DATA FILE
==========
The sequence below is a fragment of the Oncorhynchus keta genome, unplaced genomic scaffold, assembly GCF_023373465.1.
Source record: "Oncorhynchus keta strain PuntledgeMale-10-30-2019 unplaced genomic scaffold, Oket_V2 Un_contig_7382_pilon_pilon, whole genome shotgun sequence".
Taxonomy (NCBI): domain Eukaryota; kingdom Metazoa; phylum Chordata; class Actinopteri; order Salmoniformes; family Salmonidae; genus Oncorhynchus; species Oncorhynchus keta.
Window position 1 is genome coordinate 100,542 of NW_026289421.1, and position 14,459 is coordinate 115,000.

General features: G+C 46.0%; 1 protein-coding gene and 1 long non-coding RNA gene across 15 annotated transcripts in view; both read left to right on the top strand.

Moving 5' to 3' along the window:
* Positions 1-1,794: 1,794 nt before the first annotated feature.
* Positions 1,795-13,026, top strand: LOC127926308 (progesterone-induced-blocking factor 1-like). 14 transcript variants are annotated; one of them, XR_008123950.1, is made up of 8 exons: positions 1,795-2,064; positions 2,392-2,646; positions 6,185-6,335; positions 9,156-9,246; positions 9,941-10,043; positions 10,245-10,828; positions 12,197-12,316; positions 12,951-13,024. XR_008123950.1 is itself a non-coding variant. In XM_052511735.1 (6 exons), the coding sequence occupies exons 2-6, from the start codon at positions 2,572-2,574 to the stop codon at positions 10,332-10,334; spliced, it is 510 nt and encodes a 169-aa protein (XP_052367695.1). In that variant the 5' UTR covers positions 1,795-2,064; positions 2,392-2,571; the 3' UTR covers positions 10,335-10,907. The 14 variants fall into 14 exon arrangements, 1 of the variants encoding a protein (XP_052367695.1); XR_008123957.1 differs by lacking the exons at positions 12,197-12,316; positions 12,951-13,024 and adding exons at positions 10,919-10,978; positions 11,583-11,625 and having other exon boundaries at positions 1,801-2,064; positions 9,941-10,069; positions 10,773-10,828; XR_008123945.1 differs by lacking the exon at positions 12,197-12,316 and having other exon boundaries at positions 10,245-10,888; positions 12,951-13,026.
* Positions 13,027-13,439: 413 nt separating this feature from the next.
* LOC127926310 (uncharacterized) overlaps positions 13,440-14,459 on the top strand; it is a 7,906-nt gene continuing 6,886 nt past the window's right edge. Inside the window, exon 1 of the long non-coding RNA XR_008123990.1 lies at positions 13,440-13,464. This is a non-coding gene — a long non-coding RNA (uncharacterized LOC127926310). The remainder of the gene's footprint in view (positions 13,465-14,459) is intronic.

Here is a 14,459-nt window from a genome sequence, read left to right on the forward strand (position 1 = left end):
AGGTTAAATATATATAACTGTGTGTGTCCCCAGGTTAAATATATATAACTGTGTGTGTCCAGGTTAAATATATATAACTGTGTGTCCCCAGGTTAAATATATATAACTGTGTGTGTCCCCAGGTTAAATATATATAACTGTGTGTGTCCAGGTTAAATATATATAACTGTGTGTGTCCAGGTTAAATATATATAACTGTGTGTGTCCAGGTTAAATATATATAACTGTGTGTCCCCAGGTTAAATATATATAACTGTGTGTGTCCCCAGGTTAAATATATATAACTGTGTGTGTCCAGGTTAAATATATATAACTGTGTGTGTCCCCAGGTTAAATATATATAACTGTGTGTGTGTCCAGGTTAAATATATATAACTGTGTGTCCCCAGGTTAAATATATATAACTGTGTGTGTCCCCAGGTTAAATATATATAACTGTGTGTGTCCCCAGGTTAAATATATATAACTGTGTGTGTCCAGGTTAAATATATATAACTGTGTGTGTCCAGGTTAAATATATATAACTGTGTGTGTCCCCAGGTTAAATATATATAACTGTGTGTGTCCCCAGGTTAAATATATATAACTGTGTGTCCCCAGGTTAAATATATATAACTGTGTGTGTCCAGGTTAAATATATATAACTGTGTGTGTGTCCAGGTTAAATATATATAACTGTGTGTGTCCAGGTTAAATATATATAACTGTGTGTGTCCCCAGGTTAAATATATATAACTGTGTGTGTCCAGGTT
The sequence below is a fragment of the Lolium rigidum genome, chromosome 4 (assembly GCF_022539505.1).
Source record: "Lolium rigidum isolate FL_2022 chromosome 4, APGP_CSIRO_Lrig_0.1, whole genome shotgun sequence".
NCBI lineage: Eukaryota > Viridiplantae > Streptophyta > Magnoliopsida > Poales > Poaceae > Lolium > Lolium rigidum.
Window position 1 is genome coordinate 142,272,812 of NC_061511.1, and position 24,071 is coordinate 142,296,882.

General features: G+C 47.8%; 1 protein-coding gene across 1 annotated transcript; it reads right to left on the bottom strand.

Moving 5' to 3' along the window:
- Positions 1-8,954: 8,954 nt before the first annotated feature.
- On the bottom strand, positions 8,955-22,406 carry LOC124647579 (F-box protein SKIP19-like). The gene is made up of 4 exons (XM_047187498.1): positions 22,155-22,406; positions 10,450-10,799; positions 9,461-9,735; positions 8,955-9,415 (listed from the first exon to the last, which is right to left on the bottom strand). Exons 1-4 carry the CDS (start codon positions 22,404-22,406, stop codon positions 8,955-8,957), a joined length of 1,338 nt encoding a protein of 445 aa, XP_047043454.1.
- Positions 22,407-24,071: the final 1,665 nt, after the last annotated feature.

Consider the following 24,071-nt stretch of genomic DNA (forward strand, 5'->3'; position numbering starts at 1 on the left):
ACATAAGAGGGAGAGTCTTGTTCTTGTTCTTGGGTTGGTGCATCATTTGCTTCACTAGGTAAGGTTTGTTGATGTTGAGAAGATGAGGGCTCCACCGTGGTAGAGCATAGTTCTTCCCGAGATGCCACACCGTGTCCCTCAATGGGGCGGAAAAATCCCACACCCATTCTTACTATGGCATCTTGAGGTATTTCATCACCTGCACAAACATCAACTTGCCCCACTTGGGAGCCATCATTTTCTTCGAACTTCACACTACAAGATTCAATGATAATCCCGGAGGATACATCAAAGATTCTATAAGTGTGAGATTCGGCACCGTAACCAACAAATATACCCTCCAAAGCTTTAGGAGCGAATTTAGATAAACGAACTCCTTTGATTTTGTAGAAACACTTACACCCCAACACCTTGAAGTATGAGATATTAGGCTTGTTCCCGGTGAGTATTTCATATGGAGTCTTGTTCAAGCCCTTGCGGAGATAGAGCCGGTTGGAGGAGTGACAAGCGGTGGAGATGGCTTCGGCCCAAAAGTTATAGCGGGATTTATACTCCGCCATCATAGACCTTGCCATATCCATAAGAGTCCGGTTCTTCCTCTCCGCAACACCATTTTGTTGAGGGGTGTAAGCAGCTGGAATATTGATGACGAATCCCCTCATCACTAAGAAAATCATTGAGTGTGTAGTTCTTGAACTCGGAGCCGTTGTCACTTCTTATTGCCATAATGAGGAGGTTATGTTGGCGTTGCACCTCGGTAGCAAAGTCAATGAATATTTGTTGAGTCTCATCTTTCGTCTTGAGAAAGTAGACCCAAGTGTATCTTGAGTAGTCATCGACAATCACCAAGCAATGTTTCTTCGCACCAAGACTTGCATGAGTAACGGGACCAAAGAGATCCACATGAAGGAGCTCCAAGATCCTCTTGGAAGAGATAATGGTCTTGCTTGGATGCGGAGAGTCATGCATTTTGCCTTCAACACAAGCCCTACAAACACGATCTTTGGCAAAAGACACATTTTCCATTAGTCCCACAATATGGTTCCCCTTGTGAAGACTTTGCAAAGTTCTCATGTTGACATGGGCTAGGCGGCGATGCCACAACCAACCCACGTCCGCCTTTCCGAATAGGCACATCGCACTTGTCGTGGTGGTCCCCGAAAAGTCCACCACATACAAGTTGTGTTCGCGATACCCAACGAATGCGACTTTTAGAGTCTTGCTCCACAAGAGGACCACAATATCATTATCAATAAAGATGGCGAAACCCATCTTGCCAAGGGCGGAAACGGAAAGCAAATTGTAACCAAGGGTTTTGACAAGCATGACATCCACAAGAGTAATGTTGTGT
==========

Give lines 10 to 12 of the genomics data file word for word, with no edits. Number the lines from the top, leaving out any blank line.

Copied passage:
* LOC127926310 (uncharacterized) overlaps positions 13,440-14,459 on the top strand; it is a 7,906-nt gene continuing 6,886 nt past the window's right edge. Inside the window, exon 1 of the long non-coding RNA XR_008123990.1 lies at positions 13,440-13,464. This is a non-coding gene — a long non-coding RNA (uncharacterized LOC127926310). The remainder of the gene's footprint in view (positions 13,465-14,459) is intronic.

Here is a 14,459-nt window from a genome sequence, read left to right on the forward strand (position 1 = left end):
AGGTTAAATATATATAACTGTGTGTGTCCCCAGGTTAAATATATATAACTGTGTGTGTCCAGGTTAAATATATATAACTGTGTGTCCCCAGGTTAAATATATATAACTGTGTGTGTCCCCAGGTTAAATATATATAACTGTGTGTGTCCAGGTTAAATATATATAACTGTGTGTGTCCAGGTTAAATATATATAACTGTGTGTGTCCAGGTTAAATATATATAACTGTGTGTCCCCAGGTTAAATATATATAACTGTGTGTGTCCCCAGGTTAAATATATATAACTGTGTGTGTCCAGGTTAAATATATATAACTGTGTGTGTCCCCAGGTTAAATATATATAACTGTGTGTGTGTCCAGGTTAAATATATATAACTGTGTGTCCCCAGGTTAAATATATATAACTGTGTGTGTCCCCAGGTTAAATATATATAACTGTGTGTGTCCCCAGGTTAAATATATATAACTGTGTGTGTCCAGGTTAAATATATATAACTGTGTGTGTCCAGGTTAAATATATATAACTGTGTGTGTCCCCAGGTTAAATATATATAACTGTGTGTGTCCCCAGGTTAAATATATATAACTGTGTGTCCCCAGGTTAAATATATATAACTGTGTGTGTCCAGGTTAAATATATATAACTGTGTGTGTGTCCAGGTTAAATATATATAACTGTGTGTGTCCAGGTTAAATATATATAACTGTGTGTGTCCCCAGGTTAAATATATATAACTGTGTGTGTCCAGGTT